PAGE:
Mate Marama (part 3/3)

Welcome back to part three of this series by Hera on mate marama in relation to the moon. 

 Contemporary Views

As discussed earlier within this assignment, there were many restrictions put on a Māori woman during her mate marama and for Māori women within New Zealand today, there are still restrictions that they are conditioned by that reflect the traditional ideas of mate marama (August 2005:117). However, following the colonisation of New Zealand, western perspectives have developed that focus on the exclusion of Māori women and the notion that they are ‘dirty’ during their mate marama (August 2005:117).

Although not all of the traditional restrictions that were imposed on to Māori women during their mate marama are still practiced, there are still some that contemporary Māori women still abide by. This is for the same reason that drove the traditional restrictions; tapu (August 2005:119). Māori women today still do not visit urupā or “food gathering sites” during their mate marama because they are still considered tapu at that time and a place such as an urupā is tapu also (August 2005:119).  Entering a space that is tapu whilst in a tapu state such as a woman, who was menstruating, can be seen as a “mix of tapu” (August 2005:121). In addition, if a menstruating women enters a “food gathering site” whilst she is tapu, she will make all the food, which is essentially noa, tapu as well (August 2005:121). This is linked to the traditional understandings of mate marama as women were not able to fish for shellfish or gather food from a garden, because of the tapu and noa elements involved (Heuer 1972:30; Papakura 1986:138).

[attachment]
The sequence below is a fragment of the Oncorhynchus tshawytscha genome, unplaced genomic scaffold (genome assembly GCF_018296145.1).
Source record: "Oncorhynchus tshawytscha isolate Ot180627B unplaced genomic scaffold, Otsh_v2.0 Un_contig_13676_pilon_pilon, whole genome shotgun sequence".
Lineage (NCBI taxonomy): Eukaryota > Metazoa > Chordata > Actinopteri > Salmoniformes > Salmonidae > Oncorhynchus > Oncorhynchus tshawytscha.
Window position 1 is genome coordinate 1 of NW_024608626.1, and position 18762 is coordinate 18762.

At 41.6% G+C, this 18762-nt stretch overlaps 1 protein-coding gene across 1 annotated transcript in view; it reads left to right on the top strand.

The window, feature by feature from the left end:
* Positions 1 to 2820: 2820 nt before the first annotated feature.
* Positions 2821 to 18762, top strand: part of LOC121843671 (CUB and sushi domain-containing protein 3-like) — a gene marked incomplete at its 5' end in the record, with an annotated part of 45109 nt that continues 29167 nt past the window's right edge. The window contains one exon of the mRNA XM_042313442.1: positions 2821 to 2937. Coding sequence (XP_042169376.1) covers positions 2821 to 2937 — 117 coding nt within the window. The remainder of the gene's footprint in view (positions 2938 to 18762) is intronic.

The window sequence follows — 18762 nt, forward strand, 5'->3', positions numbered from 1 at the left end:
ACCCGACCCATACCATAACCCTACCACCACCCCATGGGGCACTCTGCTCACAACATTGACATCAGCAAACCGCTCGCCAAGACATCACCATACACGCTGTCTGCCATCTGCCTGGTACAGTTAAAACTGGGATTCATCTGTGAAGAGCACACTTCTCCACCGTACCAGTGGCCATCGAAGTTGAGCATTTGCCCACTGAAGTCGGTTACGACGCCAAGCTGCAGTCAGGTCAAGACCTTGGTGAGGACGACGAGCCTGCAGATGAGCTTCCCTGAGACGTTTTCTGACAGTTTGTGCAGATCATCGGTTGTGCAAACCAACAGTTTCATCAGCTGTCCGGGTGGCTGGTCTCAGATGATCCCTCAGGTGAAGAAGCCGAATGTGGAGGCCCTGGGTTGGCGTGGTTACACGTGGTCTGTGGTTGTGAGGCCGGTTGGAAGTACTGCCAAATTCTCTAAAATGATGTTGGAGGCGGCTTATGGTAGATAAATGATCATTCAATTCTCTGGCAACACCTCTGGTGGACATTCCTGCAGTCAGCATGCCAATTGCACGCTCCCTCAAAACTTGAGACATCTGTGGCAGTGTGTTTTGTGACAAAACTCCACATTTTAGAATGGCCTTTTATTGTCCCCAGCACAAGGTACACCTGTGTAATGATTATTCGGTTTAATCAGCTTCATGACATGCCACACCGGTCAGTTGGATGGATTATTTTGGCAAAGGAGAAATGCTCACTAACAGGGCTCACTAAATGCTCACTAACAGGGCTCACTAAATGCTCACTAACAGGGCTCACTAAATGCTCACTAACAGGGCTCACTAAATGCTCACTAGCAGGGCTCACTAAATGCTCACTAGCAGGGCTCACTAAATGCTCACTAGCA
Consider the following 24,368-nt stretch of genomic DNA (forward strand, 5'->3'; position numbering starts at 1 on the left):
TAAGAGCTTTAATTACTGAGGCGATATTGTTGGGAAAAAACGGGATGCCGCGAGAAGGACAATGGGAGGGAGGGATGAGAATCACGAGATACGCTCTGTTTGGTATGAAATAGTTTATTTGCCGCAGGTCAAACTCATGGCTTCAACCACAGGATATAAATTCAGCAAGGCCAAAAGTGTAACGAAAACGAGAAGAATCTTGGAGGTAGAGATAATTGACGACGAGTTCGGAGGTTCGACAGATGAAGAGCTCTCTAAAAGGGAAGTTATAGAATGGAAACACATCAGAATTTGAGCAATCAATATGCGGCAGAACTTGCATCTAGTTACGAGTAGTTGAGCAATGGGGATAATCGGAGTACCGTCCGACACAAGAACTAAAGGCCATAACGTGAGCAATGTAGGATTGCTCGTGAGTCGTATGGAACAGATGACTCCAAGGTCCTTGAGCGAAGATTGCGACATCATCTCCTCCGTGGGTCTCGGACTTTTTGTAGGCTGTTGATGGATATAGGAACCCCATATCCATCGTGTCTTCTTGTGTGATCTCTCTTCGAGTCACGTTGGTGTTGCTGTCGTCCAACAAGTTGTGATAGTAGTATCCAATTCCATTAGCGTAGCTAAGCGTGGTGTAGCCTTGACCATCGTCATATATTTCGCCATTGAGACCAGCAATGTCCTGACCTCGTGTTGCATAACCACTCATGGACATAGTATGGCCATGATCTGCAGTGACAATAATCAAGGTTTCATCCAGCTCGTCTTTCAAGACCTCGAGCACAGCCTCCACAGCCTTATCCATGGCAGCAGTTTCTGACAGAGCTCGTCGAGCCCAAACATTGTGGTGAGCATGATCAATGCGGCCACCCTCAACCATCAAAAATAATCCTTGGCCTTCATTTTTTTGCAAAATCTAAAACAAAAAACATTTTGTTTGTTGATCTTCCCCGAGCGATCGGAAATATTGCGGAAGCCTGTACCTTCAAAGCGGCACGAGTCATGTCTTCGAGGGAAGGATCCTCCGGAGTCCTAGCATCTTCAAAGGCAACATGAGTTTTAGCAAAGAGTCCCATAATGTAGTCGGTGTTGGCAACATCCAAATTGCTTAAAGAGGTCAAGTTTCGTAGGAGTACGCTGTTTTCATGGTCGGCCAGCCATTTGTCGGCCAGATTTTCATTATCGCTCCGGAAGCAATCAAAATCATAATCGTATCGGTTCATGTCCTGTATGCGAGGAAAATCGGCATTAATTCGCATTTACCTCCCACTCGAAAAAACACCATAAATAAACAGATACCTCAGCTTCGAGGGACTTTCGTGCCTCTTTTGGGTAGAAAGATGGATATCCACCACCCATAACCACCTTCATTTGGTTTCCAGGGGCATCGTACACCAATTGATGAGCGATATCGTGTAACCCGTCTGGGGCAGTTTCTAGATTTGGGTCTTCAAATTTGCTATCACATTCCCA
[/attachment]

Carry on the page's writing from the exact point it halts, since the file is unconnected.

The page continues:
The western perspectives argue that a women being restricted from wāhi tapu whilst she is menstruating can be seen as “subordination” and “exclusion” (August 2005:121). However, according to August (2005:122), Māori women feel a sense of respect and empowerment rather than feeling excluded as there is an understanding that powers such as tapu  need to be respected within wāhi tapu. In addition, western perspectives portray Māori women as being ‘dirty’ and ‘unclean’ during mate marama, rather than sacred (August 2005:120). Although Māori viewed menstruating women as ‘unclean’ too, this could be attributed to the connection to tapu rather being because a woman was physically dirty at this time; as menstruating women could contaminate the wāhi tapu because she herself is tapu (August 2005:121; Papakura 1986:19). This could also be a residual effect of the colonisation of Māori by the Europeans and the introduction of western perspectives (August 2005:120).

A practical example of women being restricted by their mate marama in a contemporary setting is working at Te Papa Tongarewa, a New Zealand museum (Royal 2004:8). As the museum is located within New Zealand, Te Papa tries to observe aspects of mātauranga Māori and respect customary concepts such as tapu in their practice (Royal 2004:8). Therefore, women who are working with Māori taonga are not permitted to work with the taonga during their mate marama (Royal 2004:8). An example of western perspectives colliding with Māori perspectives on mate marama was a request that women who were menstruating or pregnant, should not come to the exhibition at Te Papa because of the tapu elements involved with the exhibition. However, there was much anger at this request because it was seen as excluding women, rather than adherence to Māori culture (Wade 2010:1). This demonstrates the lack of understanding that the western perspective has on Māori customary concepts such as tapu and mate marama as it was seen as negative towards women, rather than about the sacredness of their bodies within Māori culture.